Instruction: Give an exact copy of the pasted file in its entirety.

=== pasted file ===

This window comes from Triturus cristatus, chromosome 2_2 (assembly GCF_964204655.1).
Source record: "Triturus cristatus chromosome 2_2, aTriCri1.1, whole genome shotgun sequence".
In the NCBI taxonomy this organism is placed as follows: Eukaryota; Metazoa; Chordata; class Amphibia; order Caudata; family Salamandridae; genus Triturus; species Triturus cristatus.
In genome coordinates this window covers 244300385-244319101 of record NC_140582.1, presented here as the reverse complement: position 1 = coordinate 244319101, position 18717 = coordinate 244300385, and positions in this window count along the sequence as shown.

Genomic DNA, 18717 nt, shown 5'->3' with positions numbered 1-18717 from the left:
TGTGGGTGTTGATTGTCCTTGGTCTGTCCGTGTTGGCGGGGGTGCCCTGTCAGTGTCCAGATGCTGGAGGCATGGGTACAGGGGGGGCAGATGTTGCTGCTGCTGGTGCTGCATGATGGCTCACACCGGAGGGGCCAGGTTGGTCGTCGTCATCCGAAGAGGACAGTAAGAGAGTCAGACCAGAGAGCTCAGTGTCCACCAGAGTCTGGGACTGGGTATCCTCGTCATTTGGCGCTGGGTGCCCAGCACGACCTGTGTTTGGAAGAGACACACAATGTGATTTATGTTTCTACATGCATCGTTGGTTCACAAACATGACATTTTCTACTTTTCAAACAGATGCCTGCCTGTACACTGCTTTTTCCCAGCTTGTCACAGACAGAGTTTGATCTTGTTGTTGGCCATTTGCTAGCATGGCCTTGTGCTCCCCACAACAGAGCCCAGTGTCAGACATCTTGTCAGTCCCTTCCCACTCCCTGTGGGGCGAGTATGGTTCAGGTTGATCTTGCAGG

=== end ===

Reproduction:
This window comes from Triturus cristatus, chromosome 2_2 (assembly GCF_964204655.1).
Source record: "Triturus cristatus chromosome 2_2, aTriCri1.1, whole genome shotgun sequence".
In the NCBI taxonomy this organism is placed as follows: Eukaryota; Metazoa; Chordata; class Amphibia; order Caudata; family Salamandridae; genus Triturus; species Triturus cristatus.
In genome coordinates this window covers 244300385-244319101 of record NC_140582.1, presented here as the reverse complement: position 1 = coordinate 244319101, position 18717 = coordinate 244300385, and positions in this window count along the sequence as shown.

Genomic DNA, 18717 nt, shown 5'->3' with positions numbered 1-18717 from the left:
TGTGGGTGTTGATTGTCCTTGGTCTGTCCGTGTTGGCGGGGGTGCCCTGTCAGTGTCCAGATGCTGGAGGCATGGGTACAGGGGGGGCAGATGTTGCTGCTGCTGGTGCTGCATGATGGCTCACACCGGAGGGGCCAGGTTGGTCGTCGTCATCCGAAGAGGACAGTAAGAGAGTCAGACCAGAGAGCTCAGTGTCCACCAGAGTCTGGGACTGGGTATCCTCGTCATTTGGCGCTGGGTGCCCAGCACGACCTGTGTTTGGAAGAGACACACAATGTGATTTATGTTTCTACATGCATCGTTGGTTCACAAACATGACATTTTCTACTTTTCAAACAGATGCCTGCCTGTACACTGCTTTTTCCCAGCTTGTCACAGACAGAGTTTGATCTTGTTGTTGGCCATTTGCTAGCATGGCCTTGTGCTCCCCACAACAGAGCCCAGTGTCAGACATCTTGTCAGTCCCTTCCCACTCCCTGTGGGGCGAGTATGGTTCAGGTTGATCTTGCAGG